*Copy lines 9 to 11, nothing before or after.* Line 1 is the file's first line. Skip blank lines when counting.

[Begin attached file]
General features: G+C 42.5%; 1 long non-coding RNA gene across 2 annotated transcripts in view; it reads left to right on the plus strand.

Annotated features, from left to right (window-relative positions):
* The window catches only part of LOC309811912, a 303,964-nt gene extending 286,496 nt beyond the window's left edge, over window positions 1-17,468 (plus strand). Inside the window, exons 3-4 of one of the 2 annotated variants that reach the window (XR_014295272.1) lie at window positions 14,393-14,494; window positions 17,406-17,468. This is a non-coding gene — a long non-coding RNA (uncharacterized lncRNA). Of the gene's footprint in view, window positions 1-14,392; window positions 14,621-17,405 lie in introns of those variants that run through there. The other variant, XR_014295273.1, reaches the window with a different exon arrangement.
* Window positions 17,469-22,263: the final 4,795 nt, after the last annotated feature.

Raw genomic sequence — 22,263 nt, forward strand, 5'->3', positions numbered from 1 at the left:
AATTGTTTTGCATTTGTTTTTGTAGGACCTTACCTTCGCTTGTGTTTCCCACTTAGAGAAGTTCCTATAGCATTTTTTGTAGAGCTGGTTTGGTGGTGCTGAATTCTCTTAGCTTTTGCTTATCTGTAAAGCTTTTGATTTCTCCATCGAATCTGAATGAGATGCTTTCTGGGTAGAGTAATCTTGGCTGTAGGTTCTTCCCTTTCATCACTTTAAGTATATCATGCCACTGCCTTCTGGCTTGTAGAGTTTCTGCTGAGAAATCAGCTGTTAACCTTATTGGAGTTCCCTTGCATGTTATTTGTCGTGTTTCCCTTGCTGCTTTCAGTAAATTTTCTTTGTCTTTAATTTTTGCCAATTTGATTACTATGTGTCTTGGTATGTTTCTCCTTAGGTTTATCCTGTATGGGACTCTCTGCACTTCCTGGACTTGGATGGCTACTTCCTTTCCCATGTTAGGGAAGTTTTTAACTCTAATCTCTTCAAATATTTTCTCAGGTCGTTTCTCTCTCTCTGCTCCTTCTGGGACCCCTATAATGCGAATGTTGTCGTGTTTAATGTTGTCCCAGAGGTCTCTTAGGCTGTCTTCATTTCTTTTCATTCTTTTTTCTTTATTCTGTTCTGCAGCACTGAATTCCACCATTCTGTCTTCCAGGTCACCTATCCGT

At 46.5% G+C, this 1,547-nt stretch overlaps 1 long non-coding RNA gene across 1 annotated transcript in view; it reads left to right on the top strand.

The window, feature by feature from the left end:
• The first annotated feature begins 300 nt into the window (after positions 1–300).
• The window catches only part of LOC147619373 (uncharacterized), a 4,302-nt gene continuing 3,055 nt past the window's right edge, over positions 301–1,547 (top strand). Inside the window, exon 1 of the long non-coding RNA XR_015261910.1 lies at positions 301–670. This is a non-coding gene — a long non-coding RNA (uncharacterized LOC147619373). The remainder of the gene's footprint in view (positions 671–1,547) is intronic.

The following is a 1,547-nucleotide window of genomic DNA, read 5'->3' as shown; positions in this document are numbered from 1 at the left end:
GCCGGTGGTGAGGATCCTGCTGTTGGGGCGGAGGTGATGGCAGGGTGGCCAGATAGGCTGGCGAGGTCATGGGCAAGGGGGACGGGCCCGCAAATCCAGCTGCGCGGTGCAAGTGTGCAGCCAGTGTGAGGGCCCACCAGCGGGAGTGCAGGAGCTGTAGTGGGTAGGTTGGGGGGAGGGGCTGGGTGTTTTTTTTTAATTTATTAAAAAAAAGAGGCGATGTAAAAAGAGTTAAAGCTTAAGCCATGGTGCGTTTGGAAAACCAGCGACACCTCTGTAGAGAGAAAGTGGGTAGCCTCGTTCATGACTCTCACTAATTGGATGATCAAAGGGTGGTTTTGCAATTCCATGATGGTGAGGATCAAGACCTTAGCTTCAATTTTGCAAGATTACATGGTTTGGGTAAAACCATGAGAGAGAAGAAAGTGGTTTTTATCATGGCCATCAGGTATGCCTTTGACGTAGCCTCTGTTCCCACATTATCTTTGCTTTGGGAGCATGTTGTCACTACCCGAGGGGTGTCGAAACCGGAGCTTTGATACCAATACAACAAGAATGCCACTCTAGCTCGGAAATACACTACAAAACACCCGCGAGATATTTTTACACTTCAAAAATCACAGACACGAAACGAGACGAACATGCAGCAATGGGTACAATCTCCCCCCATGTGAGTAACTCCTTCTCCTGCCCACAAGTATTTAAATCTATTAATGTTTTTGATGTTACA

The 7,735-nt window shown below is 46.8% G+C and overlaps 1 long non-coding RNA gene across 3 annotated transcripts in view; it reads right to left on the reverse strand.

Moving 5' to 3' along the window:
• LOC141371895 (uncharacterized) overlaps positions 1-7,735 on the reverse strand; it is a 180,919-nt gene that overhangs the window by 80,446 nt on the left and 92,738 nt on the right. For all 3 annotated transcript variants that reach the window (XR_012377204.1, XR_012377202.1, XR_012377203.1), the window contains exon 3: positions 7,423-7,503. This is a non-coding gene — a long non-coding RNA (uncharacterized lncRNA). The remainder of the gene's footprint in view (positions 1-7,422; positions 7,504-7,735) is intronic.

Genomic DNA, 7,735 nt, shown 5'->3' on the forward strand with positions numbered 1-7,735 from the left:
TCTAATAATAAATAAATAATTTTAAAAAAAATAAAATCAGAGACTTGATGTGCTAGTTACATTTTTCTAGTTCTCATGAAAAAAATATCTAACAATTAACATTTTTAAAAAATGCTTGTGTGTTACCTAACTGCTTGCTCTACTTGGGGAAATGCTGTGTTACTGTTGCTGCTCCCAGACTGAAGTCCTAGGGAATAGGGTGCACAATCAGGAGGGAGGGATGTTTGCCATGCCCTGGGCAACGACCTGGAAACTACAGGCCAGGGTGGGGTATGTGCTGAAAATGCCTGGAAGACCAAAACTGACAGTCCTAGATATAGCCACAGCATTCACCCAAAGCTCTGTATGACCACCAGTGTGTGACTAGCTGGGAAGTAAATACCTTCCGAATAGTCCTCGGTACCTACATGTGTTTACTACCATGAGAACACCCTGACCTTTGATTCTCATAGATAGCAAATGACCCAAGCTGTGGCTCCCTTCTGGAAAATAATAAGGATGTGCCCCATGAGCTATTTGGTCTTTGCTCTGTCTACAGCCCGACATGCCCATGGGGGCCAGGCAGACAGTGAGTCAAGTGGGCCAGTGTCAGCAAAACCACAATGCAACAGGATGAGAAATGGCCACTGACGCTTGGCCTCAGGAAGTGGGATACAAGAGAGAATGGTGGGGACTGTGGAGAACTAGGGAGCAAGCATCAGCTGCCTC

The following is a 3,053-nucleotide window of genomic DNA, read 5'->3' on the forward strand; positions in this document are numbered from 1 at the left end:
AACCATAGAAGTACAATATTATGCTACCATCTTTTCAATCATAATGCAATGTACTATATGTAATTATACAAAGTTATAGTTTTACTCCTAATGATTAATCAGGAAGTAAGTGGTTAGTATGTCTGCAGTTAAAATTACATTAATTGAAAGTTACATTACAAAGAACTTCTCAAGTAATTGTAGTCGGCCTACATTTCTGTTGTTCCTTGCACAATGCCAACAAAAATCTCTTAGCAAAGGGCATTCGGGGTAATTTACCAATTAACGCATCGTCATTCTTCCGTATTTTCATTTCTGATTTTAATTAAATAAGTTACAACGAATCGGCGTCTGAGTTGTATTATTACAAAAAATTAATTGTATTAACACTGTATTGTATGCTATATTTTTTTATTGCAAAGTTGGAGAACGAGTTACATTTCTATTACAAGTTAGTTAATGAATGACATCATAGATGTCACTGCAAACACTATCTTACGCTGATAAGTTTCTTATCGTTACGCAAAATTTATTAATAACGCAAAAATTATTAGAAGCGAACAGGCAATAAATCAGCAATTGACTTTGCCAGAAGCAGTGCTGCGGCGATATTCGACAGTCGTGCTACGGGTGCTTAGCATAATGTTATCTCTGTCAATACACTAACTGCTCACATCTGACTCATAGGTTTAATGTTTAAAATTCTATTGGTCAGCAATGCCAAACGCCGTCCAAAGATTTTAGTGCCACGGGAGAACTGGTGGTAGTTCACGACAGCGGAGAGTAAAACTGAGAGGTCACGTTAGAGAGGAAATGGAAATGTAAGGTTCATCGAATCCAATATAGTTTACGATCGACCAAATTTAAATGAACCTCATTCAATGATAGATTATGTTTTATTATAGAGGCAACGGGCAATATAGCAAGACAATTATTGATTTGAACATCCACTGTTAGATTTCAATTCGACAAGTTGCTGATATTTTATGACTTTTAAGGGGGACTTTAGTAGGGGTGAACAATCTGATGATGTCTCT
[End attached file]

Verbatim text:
• The first annotated feature begins 300 nt into the window (after positions 1–300).
• The window catches only part of LOC147619373 (uncharacterized), a 4,302-nt gene continuing 3,055 nt past the window's right edge, over positions 301–1,547 (top strand). Inside the window, exon 1 of the long non-coding RNA XR_015261910.1 lies at positions 301–670. This is a non-coding gene — a long non-coding RNA (uncharacterized LOC147619373). The remainder of the gene's footprint in view (positions 671–1,547) is intronic.

The following is a 1,547-nucleotide window of genomic DNA, read 5'->3' as shown; positions in this document are numbered from 1 at the left end: